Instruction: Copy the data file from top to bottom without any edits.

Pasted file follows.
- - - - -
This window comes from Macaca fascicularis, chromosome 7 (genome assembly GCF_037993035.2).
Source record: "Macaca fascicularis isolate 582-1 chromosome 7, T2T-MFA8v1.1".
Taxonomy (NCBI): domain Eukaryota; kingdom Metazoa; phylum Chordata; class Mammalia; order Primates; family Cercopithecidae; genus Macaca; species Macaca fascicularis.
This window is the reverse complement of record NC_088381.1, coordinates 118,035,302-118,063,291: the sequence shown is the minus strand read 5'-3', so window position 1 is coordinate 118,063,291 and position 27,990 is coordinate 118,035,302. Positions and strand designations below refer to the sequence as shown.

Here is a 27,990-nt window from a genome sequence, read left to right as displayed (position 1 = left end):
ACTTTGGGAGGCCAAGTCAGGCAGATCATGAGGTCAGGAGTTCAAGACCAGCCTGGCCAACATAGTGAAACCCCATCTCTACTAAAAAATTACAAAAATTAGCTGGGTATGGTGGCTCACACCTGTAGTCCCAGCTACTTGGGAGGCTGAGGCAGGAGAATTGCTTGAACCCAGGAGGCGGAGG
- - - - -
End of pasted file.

This window comes from Macaca fascicularis, chromosome 7 (genome assembly GCF_037993035.2).
Source record: "Macaca fascicularis isolate 582-1 chromosome 7, T2T-MFA8v1.1".
Taxonomy (NCBI): domain Eukaryota; kingdom Metazoa; phylum Chordata; class Mammalia; order Primates; family Cercopithecidae; genus Macaca; species Macaca fascicularis.
This window is the reverse complement of record NC_088381.1, coordinates 118,035,302-118,063,291: the sequence shown is the minus strand read 5'-3', so window position 1 is coordinate 118,063,291 and position 27,990 is coordinate 118,035,302. Positions and strand designations below refer to the sequence as shown.

Here is a 27,990-nt window from a genome sequence, read left to right as displayed (position 1 = left end):
ACTTTGGGAGGCCAAGTCAGGCAGATCATGAGGTCAGGAGTTCAAGACCAGCCTGGCCAACATAGTGAAACCCCATCTCTACTAAAAAATTACAAAAATTAGCTGGGTATGGTGGCTCACACCTGTAGTCCCAGCTACTTGGGAGGCTGAGGCAGGAGAATTGCTTGAACCCAGGAGGCGGAGG